More than one year after Microsoft and the U.S. Army shifted their Integrated Visual Augmentation System (IVAS) program from prototype to production phase, the military will finally get the new augmented reality goggles for soldiers.
The devices, which are based on Microsoft HoloLens and use the company’s Azure cloud computing platform, will allow soldiers to see through smoke and around corners, use holographic imagery for training and have 3D terrain maps projected onto their field of vision. They also allow commanders to place important information into the field of vision of ground troops. Ultimately, the headsets could allow soldiers to train in more realistic environments.
According to Bloomberg, an initial order for 5,000 of the special HoloLens headsets was placed last year but was paused for more testing after concerns were raised about the device’s performance. But increased testing now has the Army confident in the program.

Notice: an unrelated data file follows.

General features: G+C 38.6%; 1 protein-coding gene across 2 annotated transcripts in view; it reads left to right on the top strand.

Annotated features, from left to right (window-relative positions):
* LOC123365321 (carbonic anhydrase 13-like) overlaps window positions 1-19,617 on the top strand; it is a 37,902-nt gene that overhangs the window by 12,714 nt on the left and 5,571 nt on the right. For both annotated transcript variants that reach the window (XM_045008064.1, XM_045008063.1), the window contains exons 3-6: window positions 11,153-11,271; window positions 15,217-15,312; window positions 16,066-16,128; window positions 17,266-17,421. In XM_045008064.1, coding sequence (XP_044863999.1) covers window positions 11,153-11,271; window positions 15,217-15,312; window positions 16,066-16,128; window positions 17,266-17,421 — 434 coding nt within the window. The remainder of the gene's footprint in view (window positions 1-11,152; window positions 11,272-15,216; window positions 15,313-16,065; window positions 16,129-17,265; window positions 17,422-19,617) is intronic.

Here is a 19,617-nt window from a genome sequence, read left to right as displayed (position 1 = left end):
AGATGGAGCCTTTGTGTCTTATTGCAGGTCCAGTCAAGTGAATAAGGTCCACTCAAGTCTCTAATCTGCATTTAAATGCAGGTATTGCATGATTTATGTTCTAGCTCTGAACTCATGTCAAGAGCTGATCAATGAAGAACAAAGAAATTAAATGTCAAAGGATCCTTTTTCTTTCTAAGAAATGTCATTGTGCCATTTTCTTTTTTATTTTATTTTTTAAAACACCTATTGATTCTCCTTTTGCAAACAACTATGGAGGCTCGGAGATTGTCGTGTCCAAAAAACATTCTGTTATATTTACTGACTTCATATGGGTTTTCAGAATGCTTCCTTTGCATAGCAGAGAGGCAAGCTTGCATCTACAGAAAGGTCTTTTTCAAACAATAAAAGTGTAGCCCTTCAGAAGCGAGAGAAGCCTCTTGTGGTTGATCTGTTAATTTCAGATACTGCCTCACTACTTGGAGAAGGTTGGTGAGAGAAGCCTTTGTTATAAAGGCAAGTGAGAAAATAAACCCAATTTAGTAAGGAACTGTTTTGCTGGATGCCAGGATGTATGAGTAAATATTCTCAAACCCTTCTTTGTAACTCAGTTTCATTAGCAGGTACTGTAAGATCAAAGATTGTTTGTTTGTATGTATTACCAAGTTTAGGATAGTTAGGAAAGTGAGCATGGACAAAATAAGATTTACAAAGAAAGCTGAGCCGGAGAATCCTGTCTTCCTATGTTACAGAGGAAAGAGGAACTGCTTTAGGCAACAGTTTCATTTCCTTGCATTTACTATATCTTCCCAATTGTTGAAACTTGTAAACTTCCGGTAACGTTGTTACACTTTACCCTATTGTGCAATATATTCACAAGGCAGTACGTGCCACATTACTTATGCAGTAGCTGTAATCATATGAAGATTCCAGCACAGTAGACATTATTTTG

The devices have gone through several design iterations that had to take into account things like a soldier’s need to brace a weapon against their cheek. The original device also included dial controls that soldiers attached to their chests, but those controls easily broke off when soldiers dropped down to crawl on the ground.
But now that most of the kinks have been worked out, the shipments are on the way. The deal could see the Army spend up to $21.9 billion. Besides the headsets, the military may also explore using the IVAS program to install similar mixed-reality displays inside of vehicles.